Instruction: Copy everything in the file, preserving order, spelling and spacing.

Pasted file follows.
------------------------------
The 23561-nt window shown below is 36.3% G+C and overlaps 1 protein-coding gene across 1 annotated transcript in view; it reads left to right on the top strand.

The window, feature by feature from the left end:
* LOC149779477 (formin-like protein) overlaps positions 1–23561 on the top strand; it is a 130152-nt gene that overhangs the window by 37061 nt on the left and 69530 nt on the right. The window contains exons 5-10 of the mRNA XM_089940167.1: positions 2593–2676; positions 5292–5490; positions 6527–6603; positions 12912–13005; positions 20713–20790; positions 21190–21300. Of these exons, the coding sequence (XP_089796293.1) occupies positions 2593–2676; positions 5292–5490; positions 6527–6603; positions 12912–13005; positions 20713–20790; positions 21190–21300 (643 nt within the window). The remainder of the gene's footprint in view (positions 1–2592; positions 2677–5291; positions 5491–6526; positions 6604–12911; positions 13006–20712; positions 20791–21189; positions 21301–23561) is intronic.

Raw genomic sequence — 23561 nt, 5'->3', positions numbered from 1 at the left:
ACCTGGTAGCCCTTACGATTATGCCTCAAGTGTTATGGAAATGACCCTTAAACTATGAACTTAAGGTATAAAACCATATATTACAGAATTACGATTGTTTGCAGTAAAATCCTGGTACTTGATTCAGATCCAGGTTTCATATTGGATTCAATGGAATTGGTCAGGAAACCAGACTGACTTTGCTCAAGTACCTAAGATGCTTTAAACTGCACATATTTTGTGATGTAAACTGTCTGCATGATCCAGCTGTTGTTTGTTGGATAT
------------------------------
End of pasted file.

The 23561-nt window shown below is 36.3% G+C and overlaps 1 protein-coding gene across 1 annotated transcript in view; it reads left to right on the top strand.

The window, feature by feature from the left end:
* LOC149779477 (formin-like protein) overlaps positions 1–23561 on the top strand; it is a 130152-nt gene that overhangs the window by 37061 nt on the left and 69530 nt on the right. The window contains exons 5-10 of the mRNA XM_089940167.1: positions 2593–2676; positions 5292–5490; positions 6527–6603; positions 12912–13005; positions 20713–20790; positions 21190–21300. Of these exons, the coding sequence (XP_089796293.1) occupies positions 2593–2676; positions 5292–5490; positions 6527–6603; positions 12912–13005; positions 20713–20790; positions 21190–21300 (643 nt within the window). The remainder of the gene's footprint in view (positions 1–2592; positions 2677–5291; positions 5491–6526; positions 6604–12911; positions 13006–20712; positions 20791–21189; positions 21301–23561) is intronic.

Raw genomic sequence — 23561 nt, 5'->3', positions numbered from 1 at the left:
ACCTGGTAGCCCTTACGATTATGCCTCAAGTGTTATGGAAATGACCCTTAAACTATGAACTTAAGGTATAAAACCATATATTACAGAATTACGATTGTTTGCAGTAAAATCCTGGTACTTGATTCAGATCCAGGTTTCATATTGGATTCAATGGAATTGGTCAGGAAACCAGACTGACTTTGCTCAAGTACCTAAGATGCTTTAAACTGCACATATTTTGTGATGTAAACTGTCTGCATGATCCAGCTGTTGTTTGTTGGATAT